Cognovit Note

Cognovit Note

An extraordinary document by which a debtor authorizes his or her creditor's attorney to enter a confession in court that allows judgment against the debtor.

A creditor may ask the borrower to sign a cognovit note when credit is extended. If the debtor falls into arrears the creditor can obtain a judgment against the person without notification to the debtor. There is usually little the debtor can do to attack the judgment when it is discovered. The Supreme Court has held that cognovit notes are not necessarily illegal but most states have outlawed their use in consumer transactions.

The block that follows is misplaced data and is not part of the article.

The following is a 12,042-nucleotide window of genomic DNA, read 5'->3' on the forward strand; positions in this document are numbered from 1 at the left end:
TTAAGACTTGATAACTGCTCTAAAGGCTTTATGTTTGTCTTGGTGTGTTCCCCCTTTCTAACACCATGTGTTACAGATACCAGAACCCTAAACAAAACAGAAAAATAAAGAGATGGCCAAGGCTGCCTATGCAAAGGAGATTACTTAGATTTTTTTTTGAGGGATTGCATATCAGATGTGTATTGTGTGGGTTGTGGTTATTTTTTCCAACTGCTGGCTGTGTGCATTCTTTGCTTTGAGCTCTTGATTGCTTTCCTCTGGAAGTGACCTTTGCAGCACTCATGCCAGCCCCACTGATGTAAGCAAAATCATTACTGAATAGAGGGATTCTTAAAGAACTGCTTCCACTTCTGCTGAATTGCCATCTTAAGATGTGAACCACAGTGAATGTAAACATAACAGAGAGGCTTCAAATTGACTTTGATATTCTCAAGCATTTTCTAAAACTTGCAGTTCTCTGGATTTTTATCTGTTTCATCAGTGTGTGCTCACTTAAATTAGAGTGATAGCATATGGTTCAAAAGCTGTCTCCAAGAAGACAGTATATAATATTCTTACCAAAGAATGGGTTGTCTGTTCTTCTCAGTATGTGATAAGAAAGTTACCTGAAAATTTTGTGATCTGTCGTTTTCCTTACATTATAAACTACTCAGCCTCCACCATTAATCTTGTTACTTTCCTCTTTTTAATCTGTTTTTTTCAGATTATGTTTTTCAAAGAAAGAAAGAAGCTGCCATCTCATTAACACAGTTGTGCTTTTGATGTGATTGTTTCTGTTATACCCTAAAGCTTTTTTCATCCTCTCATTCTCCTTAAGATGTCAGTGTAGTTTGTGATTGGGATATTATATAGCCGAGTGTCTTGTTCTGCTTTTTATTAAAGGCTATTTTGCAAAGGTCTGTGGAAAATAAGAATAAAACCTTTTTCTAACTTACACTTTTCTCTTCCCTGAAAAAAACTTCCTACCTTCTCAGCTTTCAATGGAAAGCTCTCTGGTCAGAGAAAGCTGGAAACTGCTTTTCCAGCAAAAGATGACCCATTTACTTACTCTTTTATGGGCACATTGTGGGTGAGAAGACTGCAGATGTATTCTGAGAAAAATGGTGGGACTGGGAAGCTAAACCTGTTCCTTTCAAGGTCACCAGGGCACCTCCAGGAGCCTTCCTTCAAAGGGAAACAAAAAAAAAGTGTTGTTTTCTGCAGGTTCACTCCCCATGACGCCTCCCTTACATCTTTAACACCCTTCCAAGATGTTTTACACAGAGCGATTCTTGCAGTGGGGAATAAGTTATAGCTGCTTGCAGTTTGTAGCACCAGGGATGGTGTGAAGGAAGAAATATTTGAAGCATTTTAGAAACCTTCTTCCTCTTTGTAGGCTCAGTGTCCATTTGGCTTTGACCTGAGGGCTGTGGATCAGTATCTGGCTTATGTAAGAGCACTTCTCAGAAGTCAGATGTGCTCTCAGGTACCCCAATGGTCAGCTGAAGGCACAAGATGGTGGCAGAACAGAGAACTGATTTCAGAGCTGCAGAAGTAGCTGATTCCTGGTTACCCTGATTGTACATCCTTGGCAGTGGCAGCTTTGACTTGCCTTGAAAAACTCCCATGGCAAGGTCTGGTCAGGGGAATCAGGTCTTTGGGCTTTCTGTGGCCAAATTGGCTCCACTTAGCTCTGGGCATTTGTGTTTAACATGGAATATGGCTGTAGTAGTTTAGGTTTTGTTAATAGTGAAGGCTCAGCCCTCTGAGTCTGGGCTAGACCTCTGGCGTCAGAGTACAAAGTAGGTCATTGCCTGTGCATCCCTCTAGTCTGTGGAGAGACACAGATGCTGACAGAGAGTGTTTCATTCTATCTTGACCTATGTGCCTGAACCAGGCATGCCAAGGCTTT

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ante; (48) a cognovit note, by which a debtor consents to judgment in
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(96) the Supreme Court considered whether to enforce a cognovit note, a
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Overmyer was an Ohio case involving a cognovit note, an "ancient legal device by which the debtor consents in advance to the holder's obtaining a judgment without notice or hearing, and possibly even with the appearance, on the debtor's behalf, of an attorney designated by the holder." (93) Unlike other states at that time, (94) Ohio law permitted cognovits.
Kawamura separately agreed to the company's demands and wrote a cognovit note to end the case.